To compensate, new structures were added to make these updates efficient, and the splay tree was born, adding an overlapping series of tree connections onto TreePos objects. The added complexity helped with performance—at first; global CP updates could be achieved with O(log n) speed. Yet, a splay tree is really only optimized for repeated local searches (e.g., for changes centered around one place in the DOM tree), and did not prove to be a consistent benefit for JavaScript and its more random-access patterns.

Another design phenomenon was that the previously-mentioned “splice” operations that handled copy/paste, were extended to handle all tree mutations. The core “splice engine” worked in three steps, as illustrated in the figure below.

Timeline diagram of the splice engine algorithm

The splice engine algorithm

In step 1, the engine would “record” the splice by traversing the tree positions from the start of the operation to the end. A splice record was then created containing command instructions for this action (a structure re-used in the browser’s Undo stack). In step 2, all nodes (i.e., TreeNode and TreePos objects) associated with the operation were deleted from the tree. Note that in the IE DOM tree, TreeNode/TreePos objects were distinct from the script-referenced Element objects to facilitate overlapping tags, so deleting them was not a functional problem. Finally, in step 3, the splice record was used to “replay” (re-create) new objects in the target location. For example, to accomplish an appendChild DOM operation, the splice engine created a range around the node (from the TreeNode‘s begin TreePos to its end), “spliced” the range out of the old location, and created new nodes to represent the node and its children in the new location. As you can imagine, this created a lot of memory allocation churn, in addition to the inefficiencies of the algorithm.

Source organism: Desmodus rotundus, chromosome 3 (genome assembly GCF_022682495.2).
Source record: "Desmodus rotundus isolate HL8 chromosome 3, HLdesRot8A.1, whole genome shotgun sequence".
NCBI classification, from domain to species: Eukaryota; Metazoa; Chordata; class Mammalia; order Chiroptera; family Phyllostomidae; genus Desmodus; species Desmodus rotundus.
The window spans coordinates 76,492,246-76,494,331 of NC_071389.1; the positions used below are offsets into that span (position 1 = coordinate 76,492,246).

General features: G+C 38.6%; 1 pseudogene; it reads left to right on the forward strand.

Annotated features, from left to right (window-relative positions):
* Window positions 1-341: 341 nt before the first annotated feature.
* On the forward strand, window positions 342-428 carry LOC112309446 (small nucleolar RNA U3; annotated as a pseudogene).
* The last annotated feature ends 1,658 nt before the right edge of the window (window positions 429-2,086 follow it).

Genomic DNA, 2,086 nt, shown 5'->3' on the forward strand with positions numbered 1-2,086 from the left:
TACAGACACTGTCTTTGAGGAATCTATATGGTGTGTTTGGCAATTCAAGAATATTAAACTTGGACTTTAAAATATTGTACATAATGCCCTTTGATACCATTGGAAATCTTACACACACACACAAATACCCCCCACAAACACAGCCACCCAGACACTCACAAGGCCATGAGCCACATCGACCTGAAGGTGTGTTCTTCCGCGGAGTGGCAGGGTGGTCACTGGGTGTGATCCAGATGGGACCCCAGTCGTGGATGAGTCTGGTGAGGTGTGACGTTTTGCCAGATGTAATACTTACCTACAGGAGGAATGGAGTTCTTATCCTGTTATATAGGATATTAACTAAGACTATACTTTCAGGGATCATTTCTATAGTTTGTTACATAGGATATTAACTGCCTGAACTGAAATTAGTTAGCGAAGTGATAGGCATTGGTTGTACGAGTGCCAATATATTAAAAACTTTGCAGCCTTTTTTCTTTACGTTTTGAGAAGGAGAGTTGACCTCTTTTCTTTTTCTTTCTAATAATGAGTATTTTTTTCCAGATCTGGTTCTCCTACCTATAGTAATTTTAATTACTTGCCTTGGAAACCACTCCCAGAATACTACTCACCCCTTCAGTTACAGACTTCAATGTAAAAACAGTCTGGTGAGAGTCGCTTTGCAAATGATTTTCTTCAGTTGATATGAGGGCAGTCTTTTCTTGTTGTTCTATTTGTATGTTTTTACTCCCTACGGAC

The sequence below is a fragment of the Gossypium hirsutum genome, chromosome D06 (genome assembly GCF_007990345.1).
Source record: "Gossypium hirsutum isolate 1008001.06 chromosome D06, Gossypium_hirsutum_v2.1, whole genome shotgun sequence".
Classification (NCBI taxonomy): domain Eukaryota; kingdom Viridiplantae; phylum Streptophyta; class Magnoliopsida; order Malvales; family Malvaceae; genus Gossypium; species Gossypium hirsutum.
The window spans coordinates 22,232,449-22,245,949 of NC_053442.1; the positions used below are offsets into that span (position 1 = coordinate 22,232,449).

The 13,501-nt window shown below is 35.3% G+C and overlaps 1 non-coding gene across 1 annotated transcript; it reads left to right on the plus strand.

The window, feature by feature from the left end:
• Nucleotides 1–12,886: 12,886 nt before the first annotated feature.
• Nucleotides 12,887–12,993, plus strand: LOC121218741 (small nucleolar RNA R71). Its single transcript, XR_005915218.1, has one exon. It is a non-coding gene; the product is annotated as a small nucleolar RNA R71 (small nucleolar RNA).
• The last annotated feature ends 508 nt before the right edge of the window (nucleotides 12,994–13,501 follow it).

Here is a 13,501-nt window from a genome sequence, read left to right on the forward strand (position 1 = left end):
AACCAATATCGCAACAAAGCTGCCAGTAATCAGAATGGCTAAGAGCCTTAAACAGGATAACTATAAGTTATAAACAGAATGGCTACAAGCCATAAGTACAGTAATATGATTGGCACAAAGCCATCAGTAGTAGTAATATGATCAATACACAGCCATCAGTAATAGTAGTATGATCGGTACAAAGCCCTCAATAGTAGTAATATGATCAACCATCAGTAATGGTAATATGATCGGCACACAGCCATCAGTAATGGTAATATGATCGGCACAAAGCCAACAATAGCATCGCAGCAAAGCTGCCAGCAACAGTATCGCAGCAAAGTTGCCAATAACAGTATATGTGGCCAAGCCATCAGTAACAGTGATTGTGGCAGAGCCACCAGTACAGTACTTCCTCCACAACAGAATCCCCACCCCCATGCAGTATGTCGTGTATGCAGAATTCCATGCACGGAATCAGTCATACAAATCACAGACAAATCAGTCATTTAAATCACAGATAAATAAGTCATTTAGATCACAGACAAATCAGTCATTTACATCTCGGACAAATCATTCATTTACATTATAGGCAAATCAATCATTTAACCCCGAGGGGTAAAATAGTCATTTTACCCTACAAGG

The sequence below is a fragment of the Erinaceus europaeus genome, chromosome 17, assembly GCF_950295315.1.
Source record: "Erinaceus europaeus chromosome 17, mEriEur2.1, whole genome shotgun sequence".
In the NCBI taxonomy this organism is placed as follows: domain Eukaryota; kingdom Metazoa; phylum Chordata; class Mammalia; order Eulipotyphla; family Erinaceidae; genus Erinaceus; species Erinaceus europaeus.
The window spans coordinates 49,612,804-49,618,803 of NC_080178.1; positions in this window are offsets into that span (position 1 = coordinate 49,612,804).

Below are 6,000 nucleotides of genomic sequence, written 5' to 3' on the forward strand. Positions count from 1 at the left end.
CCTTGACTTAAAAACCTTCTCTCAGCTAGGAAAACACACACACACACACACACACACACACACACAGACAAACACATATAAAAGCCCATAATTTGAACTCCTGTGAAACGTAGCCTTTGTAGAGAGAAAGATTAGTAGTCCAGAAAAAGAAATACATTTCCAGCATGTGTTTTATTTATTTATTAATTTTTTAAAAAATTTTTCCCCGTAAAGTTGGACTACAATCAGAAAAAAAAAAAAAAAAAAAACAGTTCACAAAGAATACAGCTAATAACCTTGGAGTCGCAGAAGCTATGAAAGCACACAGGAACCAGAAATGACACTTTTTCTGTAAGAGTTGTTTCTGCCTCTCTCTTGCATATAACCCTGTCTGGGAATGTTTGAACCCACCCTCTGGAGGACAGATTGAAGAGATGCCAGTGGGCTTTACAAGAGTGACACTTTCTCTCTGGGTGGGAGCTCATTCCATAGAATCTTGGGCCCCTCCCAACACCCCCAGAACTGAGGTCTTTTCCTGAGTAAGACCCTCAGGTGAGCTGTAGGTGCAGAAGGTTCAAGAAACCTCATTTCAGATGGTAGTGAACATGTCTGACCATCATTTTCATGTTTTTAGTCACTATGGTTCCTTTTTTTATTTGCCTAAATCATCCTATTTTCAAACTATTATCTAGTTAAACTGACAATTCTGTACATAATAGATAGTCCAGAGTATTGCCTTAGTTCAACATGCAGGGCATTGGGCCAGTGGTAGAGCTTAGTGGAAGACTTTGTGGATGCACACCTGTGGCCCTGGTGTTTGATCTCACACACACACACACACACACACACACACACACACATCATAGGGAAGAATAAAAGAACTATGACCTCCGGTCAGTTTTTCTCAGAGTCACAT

No encapsulation

These are just a few of the examples of the complexity of the Internet Explorer DOM. To add insult to injury, the old DOM had no encapsulation, so code from the Parser all the way to the Display systems had CP/TreePos dependencies, which required many dev-years to detangle.